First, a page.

Facebook Disaster Deepens

By: Juan M. Villaverde

When Facebook’s share price collapsed in late July, investors hoped it would bounce back quickly.

It didn’t, and the reasons are fundamental.

Facebook is losing users by millions. Its entire business model is being questioned. And it’s under mounting pressure — both internally and from the U.S. Congress — to impose a broad new censorship regime.

This is all in addition to Facebook’s latest breach of trust, a data breach it announced today that affected some 50 million user accounts. The company said it has fixed the issue, which allowed hackers to take over user accounts, and that it had contacted the FBI on Tuesday when it discovered the attack.

It’s no wonder why investors are dumping Facebook shares and users are deleting their accounts. Some “experts” seem to think the issue is “moral leadership.” Perhaps. But …

Moral Leadership is Usually Incompatible
With Centrally Controlled Organizations

The idea behind moral leadership is that decision-makers at centrally controlled organizations like Facebook will somehow rise to the occasion and do the right thing for their customers.

Indeed, that’s what Facebook CEO Mark Zuckerberg seems to promise when he apologizes for recurring scandals. He says he will remain ever more vigilant. He vows to take quicker action against posts that Facebook deems “illegitimate.”

“Yes!” respond the diminishing crowd of loyal users. “We should all be so lucky! Facebook will protect us.”

But, what, in essence, does this so-called protection entail?

The answer is censorship.

Broad, oft-arbitrary, computer-driven censorship — all in the hands of central decision-makers.

They and only they will decide whose opinion is “controversial” or “dissident.”

They and only they are the self-anointed “lords” of social media.

They alone have bestowed upon themselves the right to silence, marginalize and exclude anyone from the forum of public debate.

The crux of the problem? A convergence of two techno-trends that are coming to a head right here and now:

Trend #1. In today’s digitalized world, the overwhelming bulk of all conversations and debates happen on one social media platform or another. So, to be shut out from online discussions is the ultimate in censorship. You lose your voice. Period.

Trend #2. All of these social media platforms are run by private, for-profit, centrally controlled corporations that are empowered to make all decisions.

What about the Hundreds of
Millions of Social Media Users?

For the most part, they are not really the customers. They’re the product.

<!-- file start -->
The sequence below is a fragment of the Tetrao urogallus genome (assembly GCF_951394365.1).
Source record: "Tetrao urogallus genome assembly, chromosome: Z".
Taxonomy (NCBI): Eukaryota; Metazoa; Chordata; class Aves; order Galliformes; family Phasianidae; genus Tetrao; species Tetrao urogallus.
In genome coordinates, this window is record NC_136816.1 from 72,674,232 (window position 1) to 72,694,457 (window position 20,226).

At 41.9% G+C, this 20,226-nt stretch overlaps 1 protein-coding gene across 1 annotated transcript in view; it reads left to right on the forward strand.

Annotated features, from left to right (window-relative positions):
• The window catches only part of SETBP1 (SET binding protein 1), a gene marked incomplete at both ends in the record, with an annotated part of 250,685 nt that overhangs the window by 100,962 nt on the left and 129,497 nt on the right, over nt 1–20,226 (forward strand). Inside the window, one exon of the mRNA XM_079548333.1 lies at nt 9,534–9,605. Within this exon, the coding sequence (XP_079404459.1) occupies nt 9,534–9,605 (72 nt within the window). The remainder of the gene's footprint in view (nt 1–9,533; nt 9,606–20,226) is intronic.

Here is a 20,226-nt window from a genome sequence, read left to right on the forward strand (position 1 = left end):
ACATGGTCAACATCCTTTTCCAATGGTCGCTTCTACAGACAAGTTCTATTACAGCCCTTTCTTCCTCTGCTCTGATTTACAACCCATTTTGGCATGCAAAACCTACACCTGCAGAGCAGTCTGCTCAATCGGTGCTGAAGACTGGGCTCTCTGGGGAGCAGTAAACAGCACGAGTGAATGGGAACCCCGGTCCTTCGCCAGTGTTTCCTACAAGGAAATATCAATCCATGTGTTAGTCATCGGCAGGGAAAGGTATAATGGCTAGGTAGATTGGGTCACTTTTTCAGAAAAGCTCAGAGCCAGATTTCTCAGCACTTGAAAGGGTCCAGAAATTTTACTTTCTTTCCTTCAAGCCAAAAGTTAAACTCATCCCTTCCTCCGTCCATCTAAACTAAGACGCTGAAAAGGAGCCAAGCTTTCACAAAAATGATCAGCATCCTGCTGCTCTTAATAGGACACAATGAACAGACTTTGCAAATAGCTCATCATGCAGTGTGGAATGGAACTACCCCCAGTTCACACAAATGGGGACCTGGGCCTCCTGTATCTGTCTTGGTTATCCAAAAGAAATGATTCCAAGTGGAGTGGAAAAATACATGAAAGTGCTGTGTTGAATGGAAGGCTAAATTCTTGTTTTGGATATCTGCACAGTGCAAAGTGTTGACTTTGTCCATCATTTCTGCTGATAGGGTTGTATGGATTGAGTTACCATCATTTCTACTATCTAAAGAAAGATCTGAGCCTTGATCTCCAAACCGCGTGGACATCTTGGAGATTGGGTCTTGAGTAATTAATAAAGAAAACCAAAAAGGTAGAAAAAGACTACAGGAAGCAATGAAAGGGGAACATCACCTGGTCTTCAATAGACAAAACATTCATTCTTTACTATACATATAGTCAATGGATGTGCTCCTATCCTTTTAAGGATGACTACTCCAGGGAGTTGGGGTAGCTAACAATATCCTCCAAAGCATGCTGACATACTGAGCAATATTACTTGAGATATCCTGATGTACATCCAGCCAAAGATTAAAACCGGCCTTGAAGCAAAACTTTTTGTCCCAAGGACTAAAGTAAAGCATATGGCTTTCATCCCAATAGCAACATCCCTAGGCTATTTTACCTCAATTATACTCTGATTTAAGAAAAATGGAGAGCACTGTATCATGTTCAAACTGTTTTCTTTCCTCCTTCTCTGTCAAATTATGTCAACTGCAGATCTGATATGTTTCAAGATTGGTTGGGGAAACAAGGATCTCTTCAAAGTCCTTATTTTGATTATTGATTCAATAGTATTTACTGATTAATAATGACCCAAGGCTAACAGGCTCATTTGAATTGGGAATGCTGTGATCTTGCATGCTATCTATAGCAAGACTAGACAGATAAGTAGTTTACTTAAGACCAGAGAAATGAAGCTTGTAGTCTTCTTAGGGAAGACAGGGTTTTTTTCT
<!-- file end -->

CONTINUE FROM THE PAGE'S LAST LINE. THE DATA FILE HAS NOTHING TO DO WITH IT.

Meanwhile, in many countries, small elite groups at the top take on the responsibility of deciding what is “real” and what is “fake news.”

And it’s big. Social media giants like Facebook — along with search engine giants like Google — hold the keys to terabytes of private user information.

They are all too willing to use that wealth of information to shape public opinion and perception. They decide what we see. They decide what we don’t see. And this ultimately gives them the means to lead people to believe what they want people to believe.

What Else Do They Do with
All This Private Information?

They sell it. That’s their business. That’s what they do.

You could argue, in fact, that companies like Facebook and Google could potentially be used as sophisticated, high-powered spying machines.

Unsuspecting users reveal detailed, personal information. This data is then compiled with hidden, “proprietary” algorithms. And it’s sold to virtually any company willing to buy it.

Most of it is for commercial use, and most people grudgingly accept that. Companies use the data to more precisely target their ads to the most likely prospects for their products.

“OK, OK,” say most users, thinking they have no other choice.

In a world where DLT is mainstream, data breaches like Facebook’s latest disaster, which affected 50 million accounts, are virtually impossible.

But private info can also be used for politics. And among some political data firms, the mission is often an unabashed nose-thumb at a country’s best interests.

The “research firm” buying the data could have ties to a rogue government. That government would acquire the data with the sole purpose of shaping public opinion and interfering with democratic processes. Or worse.

That is, indeed, a problem.

The solution, however, is not more censorship. Nor is it the naïve expectation that decision-makers will somehow find the “correct moral path.”